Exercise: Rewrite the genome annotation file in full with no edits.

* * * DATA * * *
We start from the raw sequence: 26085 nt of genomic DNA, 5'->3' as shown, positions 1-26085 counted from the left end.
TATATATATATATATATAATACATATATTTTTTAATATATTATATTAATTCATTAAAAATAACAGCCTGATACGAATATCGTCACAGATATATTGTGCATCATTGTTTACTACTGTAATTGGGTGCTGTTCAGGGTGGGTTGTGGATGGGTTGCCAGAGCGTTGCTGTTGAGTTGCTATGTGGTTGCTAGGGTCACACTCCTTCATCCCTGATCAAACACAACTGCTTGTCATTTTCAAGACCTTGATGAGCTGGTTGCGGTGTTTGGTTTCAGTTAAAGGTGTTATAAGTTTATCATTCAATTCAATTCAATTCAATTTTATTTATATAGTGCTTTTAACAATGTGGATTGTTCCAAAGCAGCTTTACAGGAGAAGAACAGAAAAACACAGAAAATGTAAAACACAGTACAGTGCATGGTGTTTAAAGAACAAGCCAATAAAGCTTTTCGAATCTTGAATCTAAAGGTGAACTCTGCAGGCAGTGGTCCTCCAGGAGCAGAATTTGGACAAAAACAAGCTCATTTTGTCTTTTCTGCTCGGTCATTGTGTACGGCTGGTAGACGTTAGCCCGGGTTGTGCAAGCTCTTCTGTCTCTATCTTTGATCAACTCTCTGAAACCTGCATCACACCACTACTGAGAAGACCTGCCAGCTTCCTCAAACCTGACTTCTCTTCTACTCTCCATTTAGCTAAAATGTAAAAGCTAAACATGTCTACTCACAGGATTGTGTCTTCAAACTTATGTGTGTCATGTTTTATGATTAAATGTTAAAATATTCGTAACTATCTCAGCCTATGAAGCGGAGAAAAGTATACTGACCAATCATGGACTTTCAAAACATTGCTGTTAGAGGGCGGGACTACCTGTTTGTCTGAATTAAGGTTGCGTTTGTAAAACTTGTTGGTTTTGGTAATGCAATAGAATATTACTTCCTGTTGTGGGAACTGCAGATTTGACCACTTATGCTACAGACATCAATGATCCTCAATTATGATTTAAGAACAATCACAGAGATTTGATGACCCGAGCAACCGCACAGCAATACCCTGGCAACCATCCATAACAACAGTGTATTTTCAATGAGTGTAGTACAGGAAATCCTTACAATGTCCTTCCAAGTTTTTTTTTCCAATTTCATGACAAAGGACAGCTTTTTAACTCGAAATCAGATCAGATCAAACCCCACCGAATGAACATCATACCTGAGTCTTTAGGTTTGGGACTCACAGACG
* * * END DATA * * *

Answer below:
We start from the raw sequence: 26085 nt of genomic DNA, 5'->3' as shown, positions 1-26085 counted from the left end.
TATATATATATATATATAATACATATATTTTTTAATATATTATATTAATTCATTAAAAATAACAGCCTGATACGAATATCGTCACAGATATATTGTGCATCATTGTTTACTACTGTAATTGGGTGCTGTTCAGGGTGGGTTGTGGATGGGTTGCCAGAGCGTTGCTGTTGAGTTGCTATGTGGTTGCTAGGGTCACACTCCTTCATCCCTGATCAAACACAACTGCTTGTCATTTTCAAGACCTTGATGAGCTGGTTGCGGTGTTTGGTTTCAGTTAAAGGTGTTATAAGTTTATCATTCAATTCAATTCAATTCAATTTTATTTATATAGTGCTTTTAACAATGTGGATTGTTCCAAAGCAGCTTTACAGGAGAAGAACAGAAAAACACAGAAAATGTAAAACACAGTACAGTGCATGGTGTTTAAAGAACAAGCCAATAAAGCTTTTCGAATCTTGAATCTAAAGGTGAACTCTGCAGGCAGTGGTCCTCCAGGAGCAGAATTTGGACAAAAACAAGCTCATTTTGTCTTTTCTGCTCGGTCATTGTGTACGGCTGGTAGACGTTAGCCCGGGTTGTGCAAGCTCTTCTGTCTCTATCTTTGATCAACTCTCTGAAACCTGCATCACACCACTACTGAGAAGACCTGCCAGCTTCCTCAAACCTGACTTCTCTTCTACTCTCCATTTAGCTAAAATGTAAAAGCTAAACATGTCTACTCACAGGATTGTGTCTTCAAACTTATGTGTGTCATGTTTTATGATTAAATGTTAAAATATTCGTAACTATCTCAGCCTATGAAGCGGAGAAAAGTATACTGACCAATCATGGACTTTCAAAACATTGCTGTTAGAGGGCGGGACTACCTGTTTGTCTGAATTAAGGTTGCGTTTGTAAAACTTGTTGGTTTTGGTAATGCAATAGAATATTACTTCCTGTTGTGGGAACTGCAGATTTGACCACTTATGCTACAGACATCAATGATCCTCAATTATGATTTAAGAACAATCACAGAGATTTGATGACCCGAGCAACCGCACAGCAATACCCTGGCAACCATCCATAACAACAGTGTATTTTCAATGAGTGTAGTACAGGAAATCCTTACAATGTCCTTCCAAGTTTTTTTTTCCAATTTCATGACAAAGGACAGCTTTTTAACTCGAAATCAGATCAGATCAAACCCCACCGAATGAACATCATACCTGAGTCTTTAGGTTTGGGACTCACAGACG